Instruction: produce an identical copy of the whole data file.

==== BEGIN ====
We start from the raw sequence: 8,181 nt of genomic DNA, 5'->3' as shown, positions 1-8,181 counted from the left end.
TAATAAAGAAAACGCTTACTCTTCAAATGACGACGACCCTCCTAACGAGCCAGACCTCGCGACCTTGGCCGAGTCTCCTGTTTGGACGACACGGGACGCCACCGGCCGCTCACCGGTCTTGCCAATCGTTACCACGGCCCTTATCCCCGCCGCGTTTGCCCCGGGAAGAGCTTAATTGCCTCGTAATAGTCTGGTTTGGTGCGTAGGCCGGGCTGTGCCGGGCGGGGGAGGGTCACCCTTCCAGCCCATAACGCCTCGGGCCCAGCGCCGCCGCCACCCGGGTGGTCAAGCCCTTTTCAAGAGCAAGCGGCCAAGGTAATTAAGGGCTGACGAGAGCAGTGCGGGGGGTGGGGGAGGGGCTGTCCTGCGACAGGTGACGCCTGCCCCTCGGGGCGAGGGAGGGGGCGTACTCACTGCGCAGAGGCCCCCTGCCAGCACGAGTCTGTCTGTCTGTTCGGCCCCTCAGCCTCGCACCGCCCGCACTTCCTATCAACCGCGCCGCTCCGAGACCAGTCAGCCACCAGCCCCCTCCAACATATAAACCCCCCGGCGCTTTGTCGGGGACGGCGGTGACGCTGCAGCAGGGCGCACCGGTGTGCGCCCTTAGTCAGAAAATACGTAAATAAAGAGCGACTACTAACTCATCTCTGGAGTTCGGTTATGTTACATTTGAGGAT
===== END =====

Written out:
We start from the raw sequence: 8,181 nt of genomic DNA, 5'->3' as shown, positions 1-8,181 counted from the left end.
TAATAAAGAAAACGCTTACTCTTCAAATGACGACGACCCTCCTAACGAGCCAGACCTCGCGACCTTGGCCGAGTCTCCTGTTTGGACGACACGGGACGCCACCGGCCGCTCACCGGTCTTGCCAATCGTTACCACGGCCCTTATCCCCGCCGCGTTTGCCCCGGGAAGAGCTTAATTGCCTCGTAATAGTCTGGTTTGGTGCGTAGGCCGGGCTGTGCCGGGCGGGGGAGGGTCACCCTTCCAGCCCATAACGCCTCGGGCCCAGCGCCGCCGCCACCCGGGTGGTCAAGCCCTTTTCAAGAGCAAGCGGCCAAGGTAATTAAGGGCTGACGAGAGCAGTGCGGGGGGTGGGGGAGGGGCTGTCCTGCGACAGGTGACGCCTGCCCCTCGGGGCGAGGGAGGGGGCGTACTCACTGCGCAGAGGCCCCCTGCCAGCACGAGTCTGTCTGTCTGTTCGGCCCCTCAGCCTCGCACCGCCCGCACTTCCTATCAACCGCGCCGCTCCGAGACCAGTCAGCCACCAGCCCCCTCCAACATATAAACCCCCCGGCGCTTTGTCGGGGACGGCGGTGACGCTGCAGCAGGGCGCACCGGTGTGCGCCCTTAGTCAGAAAATACGTAAATAAAGAGCGACTACTAACTCATCTCTGGAGTTCGGTTATGTTACATTTGAGGAT